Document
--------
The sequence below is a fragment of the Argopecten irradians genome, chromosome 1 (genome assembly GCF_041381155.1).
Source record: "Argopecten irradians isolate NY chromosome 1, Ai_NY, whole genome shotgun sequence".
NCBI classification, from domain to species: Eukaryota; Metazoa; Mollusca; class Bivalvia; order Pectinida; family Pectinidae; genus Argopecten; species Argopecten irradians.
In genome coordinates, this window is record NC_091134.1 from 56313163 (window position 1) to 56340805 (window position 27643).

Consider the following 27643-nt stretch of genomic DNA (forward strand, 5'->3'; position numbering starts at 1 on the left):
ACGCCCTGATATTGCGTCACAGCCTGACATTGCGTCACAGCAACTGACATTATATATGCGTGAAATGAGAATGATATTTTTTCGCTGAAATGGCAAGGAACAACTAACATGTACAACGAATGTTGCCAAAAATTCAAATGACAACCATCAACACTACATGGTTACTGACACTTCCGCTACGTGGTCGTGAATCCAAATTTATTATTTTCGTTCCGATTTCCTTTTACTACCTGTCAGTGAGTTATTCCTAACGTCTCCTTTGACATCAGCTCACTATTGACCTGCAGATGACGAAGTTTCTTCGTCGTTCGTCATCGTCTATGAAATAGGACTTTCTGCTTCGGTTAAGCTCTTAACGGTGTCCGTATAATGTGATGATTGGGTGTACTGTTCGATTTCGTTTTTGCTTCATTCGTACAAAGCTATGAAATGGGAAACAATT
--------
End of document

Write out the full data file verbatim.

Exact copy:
The sequence below is a fragment of the Argopecten irradians genome, chromosome 1 (genome assembly GCF_041381155.1).
Source record: "Argopecten irradians isolate NY chromosome 1, Ai_NY, whole genome shotgun sequence".
NCBI classification, from domain to species: Eukaryota; Metazoa; Mollusca; class Bivalvia; order Pectinida; family Pectinidae; genus Argopecten; species Argopecten irradians.
In genome coordinates, this window is record NC_091134.1 from 56313163 (window position 1) to 56340805 (window position 27643).

Consider the following 27643-nt stretch of genomic DNA (forward strand, 5'->3'; position numbering starts at 1 on the left):
ACGCCCTGATATTGCGTCACAGCCTGACATTGCGTCACAGCAACTGACATTATATATGCGTGAAATGAGAATGATATTTTTTCGCTGAAATGGCAAGGAACAACTAACATGTACAACGAATGTTGCCAAAAATTCAAATGACAACCATCAACACTACATGGTTACTGACACTTCCGCTACGTGGTCGTGAATCCAAATTTATTATTTTCGTTCCGATTTCCTTTTACTACCTGTCAGTGAGTTATTCCTAACGTCTCCTTTGACATCAGCTCACTATTGACCTGCAGATGACGAAGTTTCTTCGTCGTTCGTCATCGTCTATGAAATAGGACTTTCTGCTTCGGTTAAGCTCTTAACGGTGTCCGTATAATGTGATGATTGGGTGTACTGTTCGATTTCGTTTTTGCTTCATTCGTACAAAGCTATGAAATGGGAAACAATT